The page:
TCOM 401/CIS 551 on 01/17/2006
The CERT/CC (Computer Emergency Response Team Coordination Center) described buffer overflow as the most critical software flaw causing vulnerabilities, like illegally executing system calls and deleting data, caused by the insecurity of C and C++ programming languages which do not enforce array bound checks.
A string in C can be visualized as an initialized group of contiguous memory which is terminated by null character (‘/0’). The memory following the null character is not initialized.
From the diagram available on the PPT slides, there are three parts in a C memory model. The RAM (Random Access Memory) can be visualized as a column of memory addresses (0 to 2^32 -1) with data entered at every address.
The lowest level (located at the higher memory addresses) in this RAM is occupied by the “Stack” which decrements the address allocated with every entry into the Stack. It holds the local variables and the control operation by storing the return address of a function.
Just above the Stack is the “Heap” which increments the address allocated with every entry into the Heap. It contains the dynamically allocated data structures.
Lastly there is the “Code” which is present above the Heap which contains the locally allocated data.
An example is described where a function ‘f()’ calls a function ‘g(parameters)’, in order to describe the flow of control and the allocation of memory on the RAM
Ideally, the ESP register/counter first points to the top of the function ‘f()’ stack frame. Remember the Stack allocation starts from the highest address allocated and then decrements as more data is added to Stack.
When the function ‘g(parameters)’ is called, the Input parameters occupy the memory immediately above the f() stack frame. The Return address, Base pointer (Frame pointer) and Local variable respectively occupy the lower addresses in the RAM while building the Stack.
The Base pointer tells the Stack pointer where to point to after resetting the Stack. The Return address stores the address that has to be executed next.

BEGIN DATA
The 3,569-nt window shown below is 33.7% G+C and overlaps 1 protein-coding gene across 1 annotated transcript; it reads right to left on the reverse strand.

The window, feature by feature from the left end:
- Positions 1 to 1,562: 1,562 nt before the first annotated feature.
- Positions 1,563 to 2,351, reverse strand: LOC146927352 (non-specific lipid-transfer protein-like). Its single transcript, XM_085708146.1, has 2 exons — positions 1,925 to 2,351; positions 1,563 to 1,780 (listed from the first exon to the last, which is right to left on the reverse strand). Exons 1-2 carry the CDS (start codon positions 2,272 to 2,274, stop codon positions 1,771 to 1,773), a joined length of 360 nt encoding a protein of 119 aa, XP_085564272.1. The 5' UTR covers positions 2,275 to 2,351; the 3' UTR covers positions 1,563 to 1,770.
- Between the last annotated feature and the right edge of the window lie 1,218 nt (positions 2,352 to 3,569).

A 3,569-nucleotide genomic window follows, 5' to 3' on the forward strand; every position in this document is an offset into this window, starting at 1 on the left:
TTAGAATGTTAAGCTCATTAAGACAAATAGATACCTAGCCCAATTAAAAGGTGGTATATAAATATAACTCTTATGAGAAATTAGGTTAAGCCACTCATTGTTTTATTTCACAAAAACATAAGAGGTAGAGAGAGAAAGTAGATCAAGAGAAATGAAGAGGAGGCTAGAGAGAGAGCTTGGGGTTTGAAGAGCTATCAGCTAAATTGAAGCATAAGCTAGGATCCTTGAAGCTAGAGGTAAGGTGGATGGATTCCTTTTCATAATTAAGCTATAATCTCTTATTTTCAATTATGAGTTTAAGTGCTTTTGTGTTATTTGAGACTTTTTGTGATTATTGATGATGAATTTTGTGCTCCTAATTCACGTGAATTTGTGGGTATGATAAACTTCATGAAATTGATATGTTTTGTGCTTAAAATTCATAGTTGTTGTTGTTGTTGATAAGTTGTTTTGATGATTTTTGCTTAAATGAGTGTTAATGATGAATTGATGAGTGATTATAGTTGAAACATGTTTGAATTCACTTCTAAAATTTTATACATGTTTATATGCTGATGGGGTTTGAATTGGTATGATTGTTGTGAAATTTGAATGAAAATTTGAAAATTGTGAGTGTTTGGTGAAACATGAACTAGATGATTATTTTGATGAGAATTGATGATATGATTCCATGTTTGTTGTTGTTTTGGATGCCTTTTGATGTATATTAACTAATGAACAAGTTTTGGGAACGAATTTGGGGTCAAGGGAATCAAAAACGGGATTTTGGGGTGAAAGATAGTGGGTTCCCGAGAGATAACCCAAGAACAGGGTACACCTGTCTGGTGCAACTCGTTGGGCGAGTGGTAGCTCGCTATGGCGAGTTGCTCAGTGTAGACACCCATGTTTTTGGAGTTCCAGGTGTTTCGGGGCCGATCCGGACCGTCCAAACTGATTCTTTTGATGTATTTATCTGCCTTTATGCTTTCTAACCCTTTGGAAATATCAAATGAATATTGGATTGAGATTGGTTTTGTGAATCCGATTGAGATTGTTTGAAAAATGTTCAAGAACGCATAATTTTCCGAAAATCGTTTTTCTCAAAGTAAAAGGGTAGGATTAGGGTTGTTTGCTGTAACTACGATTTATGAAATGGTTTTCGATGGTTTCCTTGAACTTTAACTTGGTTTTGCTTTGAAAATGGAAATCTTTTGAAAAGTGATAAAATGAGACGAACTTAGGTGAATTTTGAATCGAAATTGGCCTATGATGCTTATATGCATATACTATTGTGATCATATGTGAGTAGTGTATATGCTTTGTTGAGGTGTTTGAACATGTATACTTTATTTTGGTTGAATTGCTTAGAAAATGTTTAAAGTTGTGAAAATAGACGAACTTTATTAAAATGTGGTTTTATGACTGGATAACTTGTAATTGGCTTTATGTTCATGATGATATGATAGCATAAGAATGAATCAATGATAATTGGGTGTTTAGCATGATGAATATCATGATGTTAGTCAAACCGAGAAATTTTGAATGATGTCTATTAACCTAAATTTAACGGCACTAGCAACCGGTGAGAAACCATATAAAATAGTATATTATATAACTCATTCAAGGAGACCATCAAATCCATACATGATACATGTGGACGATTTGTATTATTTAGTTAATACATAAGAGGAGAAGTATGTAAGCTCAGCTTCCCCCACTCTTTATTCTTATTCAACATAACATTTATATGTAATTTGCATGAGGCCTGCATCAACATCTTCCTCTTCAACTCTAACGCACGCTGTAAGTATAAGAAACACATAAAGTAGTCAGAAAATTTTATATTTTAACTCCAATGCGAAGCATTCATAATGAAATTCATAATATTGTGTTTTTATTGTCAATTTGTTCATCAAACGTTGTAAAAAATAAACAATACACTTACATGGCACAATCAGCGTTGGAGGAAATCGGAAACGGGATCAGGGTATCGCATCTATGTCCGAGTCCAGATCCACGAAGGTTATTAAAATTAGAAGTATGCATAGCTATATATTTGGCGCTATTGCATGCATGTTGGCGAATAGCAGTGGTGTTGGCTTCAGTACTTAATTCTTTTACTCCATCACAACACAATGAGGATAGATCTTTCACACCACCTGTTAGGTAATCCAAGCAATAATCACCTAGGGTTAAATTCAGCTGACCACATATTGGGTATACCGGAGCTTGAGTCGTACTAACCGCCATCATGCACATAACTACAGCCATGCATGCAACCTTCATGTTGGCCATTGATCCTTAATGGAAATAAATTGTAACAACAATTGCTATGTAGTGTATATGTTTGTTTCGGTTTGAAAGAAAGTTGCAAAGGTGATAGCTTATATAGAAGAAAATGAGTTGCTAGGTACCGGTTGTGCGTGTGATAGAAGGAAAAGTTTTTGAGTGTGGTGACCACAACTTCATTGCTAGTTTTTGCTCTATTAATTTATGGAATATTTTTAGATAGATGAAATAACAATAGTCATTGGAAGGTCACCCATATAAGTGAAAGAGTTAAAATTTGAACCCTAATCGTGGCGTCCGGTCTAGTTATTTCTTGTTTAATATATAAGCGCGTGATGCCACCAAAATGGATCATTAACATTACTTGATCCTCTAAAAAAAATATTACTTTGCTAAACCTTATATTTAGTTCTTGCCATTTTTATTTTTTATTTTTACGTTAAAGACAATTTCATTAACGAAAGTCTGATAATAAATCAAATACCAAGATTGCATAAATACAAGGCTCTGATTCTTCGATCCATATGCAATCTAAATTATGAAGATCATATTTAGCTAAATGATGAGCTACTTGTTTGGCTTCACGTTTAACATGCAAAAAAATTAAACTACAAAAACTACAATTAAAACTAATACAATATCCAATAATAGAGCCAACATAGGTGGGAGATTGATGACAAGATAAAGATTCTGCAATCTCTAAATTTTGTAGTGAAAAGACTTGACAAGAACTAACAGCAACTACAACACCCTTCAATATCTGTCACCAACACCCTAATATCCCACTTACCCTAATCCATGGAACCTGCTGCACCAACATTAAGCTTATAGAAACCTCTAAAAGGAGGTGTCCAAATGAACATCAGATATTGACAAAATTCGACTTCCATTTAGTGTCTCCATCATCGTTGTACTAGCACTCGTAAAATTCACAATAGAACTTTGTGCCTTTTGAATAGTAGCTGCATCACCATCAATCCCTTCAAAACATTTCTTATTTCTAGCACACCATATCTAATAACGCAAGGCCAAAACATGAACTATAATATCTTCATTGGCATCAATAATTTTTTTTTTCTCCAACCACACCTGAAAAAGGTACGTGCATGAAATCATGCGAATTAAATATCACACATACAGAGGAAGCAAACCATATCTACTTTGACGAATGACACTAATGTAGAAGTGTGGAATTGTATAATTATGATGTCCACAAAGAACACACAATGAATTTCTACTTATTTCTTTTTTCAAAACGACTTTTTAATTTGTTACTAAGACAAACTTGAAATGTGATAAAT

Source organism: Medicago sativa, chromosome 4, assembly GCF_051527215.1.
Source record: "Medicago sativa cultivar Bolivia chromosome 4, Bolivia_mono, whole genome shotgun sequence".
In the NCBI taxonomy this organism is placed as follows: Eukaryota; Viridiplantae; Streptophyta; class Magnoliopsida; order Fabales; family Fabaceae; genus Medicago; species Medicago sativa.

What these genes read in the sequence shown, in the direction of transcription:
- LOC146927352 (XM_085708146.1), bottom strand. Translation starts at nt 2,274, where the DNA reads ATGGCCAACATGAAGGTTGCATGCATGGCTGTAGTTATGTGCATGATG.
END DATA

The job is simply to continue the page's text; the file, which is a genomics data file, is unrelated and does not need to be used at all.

The next PPT slide explains how a buffer overflow attack may be carried out.
A function ‘g(char *text)’ may be called from function ‘f()’.
There is a local variable ‘buffer’ with 128 bytes initialized in the called function.
A string copy instruction is carried out with the character array ‘text’ being copied to the ‘buffer’.
If ‘text’ has been initialized with an array of more than 128 bytes, then a buffer overflow occurs.
This attack can be easily visualized by the next PPT slide
First the f() stack frame is allocated memory in the RAM above which the ‘text’ is allocated memory, say 132 bytes which is clearly above 128 bytes. The Address slab indicated on the PPT slide lies within the 132 bytes of ‘text’ and is engineered to maliciously force the Return address to point to, after being overwritten by the buffer overflow attack.
The Return address, Base pointer and ‘buffer’ are allocated the lower addresses above the ‘text’.
It is pretty clear now to understand what happens. The 132 bytes of ‘text’ is copied into the ‘buffer’ which overflows and if engineered correctly, forces Return address to point to some random address or even worse to execute malicious system calls.
The ‘payload’ is code that is part of the data input into the buffer overflow. Having the “blame.c” source code can help create the code to put in the buffer by running the debugger to find the position so as to place the address that the Return address pointer must point to after the buffer overflow has occurred.
To ensure the success of the attack, the ‘payload’ can be constructed with a bunch of “NO-OP” operations, followed by the attack code, attack data and finally a bunch of the same address repeated multiple times. The address should point to the code earlier in the buffer (e.g. one of the NO-OPs in the 'landing pad').
More information about attack code can be retrieved from the ‘gcc’ and ‘gdb’ documentation. Remember, when using the Intel X86 processor that it is "Little Endian" assigned which means that the low-order byte of the number is stored in memory at the lowest address, and the high-order byte at the highest address.
C and C++ uses null terminated string representation and stores no string length information. Hence the assumption which makes buffer overflows possible is that strings will always have the null character (‘/0’) at the end.
Hence the first rule of thumb for security against buffer overflow attacks in C and C++ is the use of array size assigned instructions like ‘strncpy()’, ‘snprintf()’ and ‘fgets()’ over ‘strcpy’, ‘sprintf’ and ‘gets’.
There many tools available for C and C++ programming support like libsafe, Purify, Splint, Stackguard, Pointguard, etc.
In conclusion, use modern programming languages with garbage-collection ability like Java and C# instead of C and C++. Also latest versions of operating systems now enable the Stack pointer to be initialized to a (pseudo) random address. This makes buffer overflow attacks more difficult to execute malicious code, which have been engineered at a specific location in the ‘payload’.
-Amit Mohan Easow